Most of the tapes I have are from an old cable access station that through away their tapes so a lot of the footage doesn't exist anymore. Making good quality multiple backups is a must for me since I don't have the physical space to store the tapes anymore, nor the equipment to play them.
Last edited by sanlyn; 19th Mar 2014 at 07:25.
I have some other VHS players as well if that model is not recommended.
Sony, Sharp, Panasonic consumer models from late 1990s-early 2000s.
Professional Panasonic S-VHS recorder (AG-7350)
Last edited by sanlyn; 19th Mar 2014 at 07:25.
What works for a nice clean Umatic first-gen tape from the cable station will not work for the crappy EP tapes, what works for the crappy EP tapes is not optimal for your better-quality SP tapes. Etc. As samlyn mentioned, the JVC 9911 can do wonders with good-quality SP tapes, but is not that great with EP tapes and even worse with EP tapes that are second-gen dubs from other tapes. You will probably need to experiment playing each and every tape, each and every recording, on all of your VHS vcrs to determine which gives you the best compromise of PQ vs jitter vs video tracking vs audio tracking. I can tell you from personal experience that process is tedious beyond words: very time consuming and frustrating. In many cases I'll archive multiple dubs from multiple vcrs because I can't make up my mind which I prefer.
You have some nice hardware to work with, which helps a lot, but you need to pin down what your highest priority is for immediate "use format." By that I mean, do you expect you'll want to very quickly amass digitized versions of these tapes on DVDs that you can play anywhere? Or can you wait (perhaps quite awhile longer) until you have made the best possible digital storage files from these tapes, then transcode them to DVD format as necessary? Because its kind of impossible to accommodate both end goals with one workflow: wringing the best quality encode from the best tapes in your collection requires bypassing the lossy mpeg system used by conventional DVD recorders in favor of whatever "lossless" PC method you prefer. You would then need to do a secondary conversion to create the DVD files for however many standard DVDs you want.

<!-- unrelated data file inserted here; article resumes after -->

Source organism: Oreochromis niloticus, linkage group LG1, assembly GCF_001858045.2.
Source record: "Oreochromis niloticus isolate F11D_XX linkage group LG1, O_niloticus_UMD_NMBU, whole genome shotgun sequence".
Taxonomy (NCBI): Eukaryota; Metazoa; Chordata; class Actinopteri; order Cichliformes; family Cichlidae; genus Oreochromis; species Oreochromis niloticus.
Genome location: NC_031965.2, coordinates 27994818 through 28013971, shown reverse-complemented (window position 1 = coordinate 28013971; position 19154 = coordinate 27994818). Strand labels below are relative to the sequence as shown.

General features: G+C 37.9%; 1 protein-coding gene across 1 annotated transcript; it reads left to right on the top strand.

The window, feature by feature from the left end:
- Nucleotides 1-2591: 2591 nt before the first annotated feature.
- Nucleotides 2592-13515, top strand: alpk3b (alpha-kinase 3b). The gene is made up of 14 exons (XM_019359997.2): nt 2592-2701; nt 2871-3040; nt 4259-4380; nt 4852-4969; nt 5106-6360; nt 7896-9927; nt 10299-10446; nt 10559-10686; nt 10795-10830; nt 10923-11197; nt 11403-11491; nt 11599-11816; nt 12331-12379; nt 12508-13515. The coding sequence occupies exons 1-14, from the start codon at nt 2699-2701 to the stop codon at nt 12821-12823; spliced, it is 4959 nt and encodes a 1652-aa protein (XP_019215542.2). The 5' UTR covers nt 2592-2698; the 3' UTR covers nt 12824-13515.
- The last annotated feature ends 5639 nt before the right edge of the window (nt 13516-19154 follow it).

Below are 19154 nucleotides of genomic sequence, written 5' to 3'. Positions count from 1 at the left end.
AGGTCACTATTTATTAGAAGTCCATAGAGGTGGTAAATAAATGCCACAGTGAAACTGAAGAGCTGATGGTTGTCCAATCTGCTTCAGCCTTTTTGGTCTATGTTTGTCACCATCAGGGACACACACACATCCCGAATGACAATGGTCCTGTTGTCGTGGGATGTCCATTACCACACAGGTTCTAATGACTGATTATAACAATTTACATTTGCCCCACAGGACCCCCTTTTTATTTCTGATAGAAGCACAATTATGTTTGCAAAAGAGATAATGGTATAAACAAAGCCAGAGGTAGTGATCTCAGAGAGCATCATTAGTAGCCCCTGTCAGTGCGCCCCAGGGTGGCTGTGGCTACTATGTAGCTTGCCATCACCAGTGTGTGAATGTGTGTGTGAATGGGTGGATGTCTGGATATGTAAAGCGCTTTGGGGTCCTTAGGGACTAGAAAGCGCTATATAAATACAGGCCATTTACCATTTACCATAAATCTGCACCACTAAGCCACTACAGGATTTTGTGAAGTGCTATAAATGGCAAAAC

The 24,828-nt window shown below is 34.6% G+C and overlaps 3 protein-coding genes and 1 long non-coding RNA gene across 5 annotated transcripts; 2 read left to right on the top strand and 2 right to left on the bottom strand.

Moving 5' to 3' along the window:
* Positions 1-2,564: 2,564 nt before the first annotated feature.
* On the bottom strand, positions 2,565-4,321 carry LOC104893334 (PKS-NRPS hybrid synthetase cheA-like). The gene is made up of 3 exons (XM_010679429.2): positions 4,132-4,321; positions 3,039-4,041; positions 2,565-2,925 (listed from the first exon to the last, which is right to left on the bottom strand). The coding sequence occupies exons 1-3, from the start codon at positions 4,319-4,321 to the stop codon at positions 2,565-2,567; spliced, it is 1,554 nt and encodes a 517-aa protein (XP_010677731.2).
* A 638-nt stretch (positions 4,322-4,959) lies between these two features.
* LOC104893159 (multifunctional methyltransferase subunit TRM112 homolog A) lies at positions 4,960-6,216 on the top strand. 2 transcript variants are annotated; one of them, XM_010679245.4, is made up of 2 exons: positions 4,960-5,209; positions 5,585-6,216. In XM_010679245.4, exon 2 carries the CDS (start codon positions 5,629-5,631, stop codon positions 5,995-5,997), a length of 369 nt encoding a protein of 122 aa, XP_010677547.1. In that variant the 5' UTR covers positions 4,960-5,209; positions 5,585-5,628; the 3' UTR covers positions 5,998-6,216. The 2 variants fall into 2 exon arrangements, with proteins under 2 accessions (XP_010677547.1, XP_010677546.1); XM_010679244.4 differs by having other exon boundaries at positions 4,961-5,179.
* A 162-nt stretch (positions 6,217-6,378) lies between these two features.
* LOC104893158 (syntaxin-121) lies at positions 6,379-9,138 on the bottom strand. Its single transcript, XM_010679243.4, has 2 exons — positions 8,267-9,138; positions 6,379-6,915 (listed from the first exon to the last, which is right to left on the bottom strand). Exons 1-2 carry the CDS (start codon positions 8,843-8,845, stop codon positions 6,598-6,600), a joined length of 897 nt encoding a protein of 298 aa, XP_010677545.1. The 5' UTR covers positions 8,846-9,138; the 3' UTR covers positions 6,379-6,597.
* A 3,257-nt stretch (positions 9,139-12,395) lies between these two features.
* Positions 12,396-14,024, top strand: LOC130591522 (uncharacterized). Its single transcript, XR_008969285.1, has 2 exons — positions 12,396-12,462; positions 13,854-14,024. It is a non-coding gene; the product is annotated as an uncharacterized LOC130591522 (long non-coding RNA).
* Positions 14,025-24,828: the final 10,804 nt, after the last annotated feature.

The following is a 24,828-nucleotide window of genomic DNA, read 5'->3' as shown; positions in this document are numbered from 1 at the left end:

It might help if you work out a percentage for how many of your tapes are truly great picture quality and how many are just average or mediocre. If you find most of them are really very good, then capturing uncompressed directly to a PC will give you the best archive quality, plus ability to easily convert to various file formats to suit different playback devices (or make conventional DVDs). If, however, most of your tapes are are mediocre (anything EP or not first-generation is guaranteed mediocre), then you could consider going directly from VCRs into your Sony/Pioneer DVD/HDD recorder. These units had solid input circuitry that can cope with any conceivable signal flaw: nothing ruffles them. External processors like the filters in the JVC 9911 can improve the appearance of some tapes, but otherwise the Sony/Pioneers are completely neutral: they neither improve nor detract from the original source material (beyond the inherent compromise of their MPEG2 encoding to meet DVD standards). You could in theory get a somewhat better encode of even lame EP tapes by encoding lossless thru the Canopus to a PC instead of using your Sony/Pioneer, but it might take a lot more work and involve curing several issues that bother PCs but not the Sony/Pioneer.